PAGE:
3 stars (out of four)
"Innocent Voices" is an unusually beautiful-looking movie about an ugly, painful subject: the effects of war and violence on children. Director Luis Mandoki's movie is set in El Salvador in the 1980s, during that country's long, terrible civil war, and it's based on the experiences of co-writer Oscar Torres, who was one of the many Salvadoran boys faced with conscription into the government army as soon as they turned 12. The main character here, Oscar's surrogate Chava (Carlos Padilla) is 11with a year of grace left before the army takes him.
Screenwriter Torres' recollections, broadly true but sometimes sentimentalized, are transplanted to the fictional Chava, who lives with his abandoned mother Kella (Leonor Varela), in a besieged city, where Chava's and the other kids' natural playfulness is haunted by gunfire and bloodshed.
The actors are fine and the script honest-seeming, but it's not realized in the way we'd expect: with raw realism and a harsh, naturalistic look. The film's Mexican director, Mandoki, and its great Spanish cinematographer, Juan Ruiz Anchia, give this film that shiny, super-real look the big studios favor and that films like this almost always lack. That doesn't diminish the film's power, however, since we're seeing almost everything though the eyes of the children. Mandoki doesn't really pretty up the events, but he and Ruiz Anchia do give the film a scintillating surface that mingles the horrors they show with an almost incongruous childlike excitement.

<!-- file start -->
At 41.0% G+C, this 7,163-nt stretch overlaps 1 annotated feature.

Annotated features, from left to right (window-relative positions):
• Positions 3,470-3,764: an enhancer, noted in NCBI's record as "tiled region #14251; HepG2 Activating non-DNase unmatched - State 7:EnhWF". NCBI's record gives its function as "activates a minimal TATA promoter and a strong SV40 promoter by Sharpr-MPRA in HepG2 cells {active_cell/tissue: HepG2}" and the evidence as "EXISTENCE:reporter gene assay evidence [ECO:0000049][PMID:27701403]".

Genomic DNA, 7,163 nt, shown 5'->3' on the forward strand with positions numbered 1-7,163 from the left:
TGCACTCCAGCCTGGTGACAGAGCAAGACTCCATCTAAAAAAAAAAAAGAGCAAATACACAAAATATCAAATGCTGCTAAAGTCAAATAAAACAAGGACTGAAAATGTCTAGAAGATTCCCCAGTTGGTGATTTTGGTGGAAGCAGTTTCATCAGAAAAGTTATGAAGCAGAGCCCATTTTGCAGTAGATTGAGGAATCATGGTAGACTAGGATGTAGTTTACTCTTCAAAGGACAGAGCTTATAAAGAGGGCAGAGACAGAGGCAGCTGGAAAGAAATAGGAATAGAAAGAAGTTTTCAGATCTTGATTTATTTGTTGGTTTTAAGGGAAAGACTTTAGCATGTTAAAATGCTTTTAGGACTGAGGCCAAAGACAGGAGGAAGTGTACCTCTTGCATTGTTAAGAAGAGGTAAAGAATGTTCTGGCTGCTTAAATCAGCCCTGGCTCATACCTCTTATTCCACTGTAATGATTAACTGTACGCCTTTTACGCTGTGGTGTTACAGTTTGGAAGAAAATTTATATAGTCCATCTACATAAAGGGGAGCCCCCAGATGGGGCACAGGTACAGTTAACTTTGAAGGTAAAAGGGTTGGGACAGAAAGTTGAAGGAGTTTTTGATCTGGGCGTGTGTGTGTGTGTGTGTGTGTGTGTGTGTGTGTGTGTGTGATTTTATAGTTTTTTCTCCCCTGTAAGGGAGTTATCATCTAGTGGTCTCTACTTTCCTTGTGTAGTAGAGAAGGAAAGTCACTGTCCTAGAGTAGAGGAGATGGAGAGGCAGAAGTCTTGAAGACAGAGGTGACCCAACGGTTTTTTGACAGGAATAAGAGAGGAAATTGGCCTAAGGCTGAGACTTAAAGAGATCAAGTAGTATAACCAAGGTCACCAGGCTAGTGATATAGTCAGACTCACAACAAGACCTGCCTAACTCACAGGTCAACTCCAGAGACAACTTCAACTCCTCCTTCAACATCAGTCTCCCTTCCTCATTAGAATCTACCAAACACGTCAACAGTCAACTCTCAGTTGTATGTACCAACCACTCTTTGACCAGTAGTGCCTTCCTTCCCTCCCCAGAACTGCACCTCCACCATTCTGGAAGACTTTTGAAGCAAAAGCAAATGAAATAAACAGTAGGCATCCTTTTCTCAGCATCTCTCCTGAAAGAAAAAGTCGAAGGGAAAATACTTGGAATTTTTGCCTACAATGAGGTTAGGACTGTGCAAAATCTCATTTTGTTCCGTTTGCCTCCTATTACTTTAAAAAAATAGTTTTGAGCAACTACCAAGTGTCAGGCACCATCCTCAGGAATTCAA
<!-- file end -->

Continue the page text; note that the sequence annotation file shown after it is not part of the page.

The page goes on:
Films about wartime events as seen by children can be incredibly moving, and "Innocent Voices"which won the Seattle Film Festival's 2005 best picture prizeis quite affecting, even if it doesn't rank with classics like "Open City" or "Forbidden Games." In the best parts of "Innocent Voices," we experience both war's tragedy and its sometimes weird exhilarationwith innocent clarity.
In Spanish, with English subtitles. Opens Friday at Landmark Century Centre and AMC River East. Running time: 1:50. MPAA rating: R (for disturbing violence and some language).Copyright © 2014, The Baltimore Sun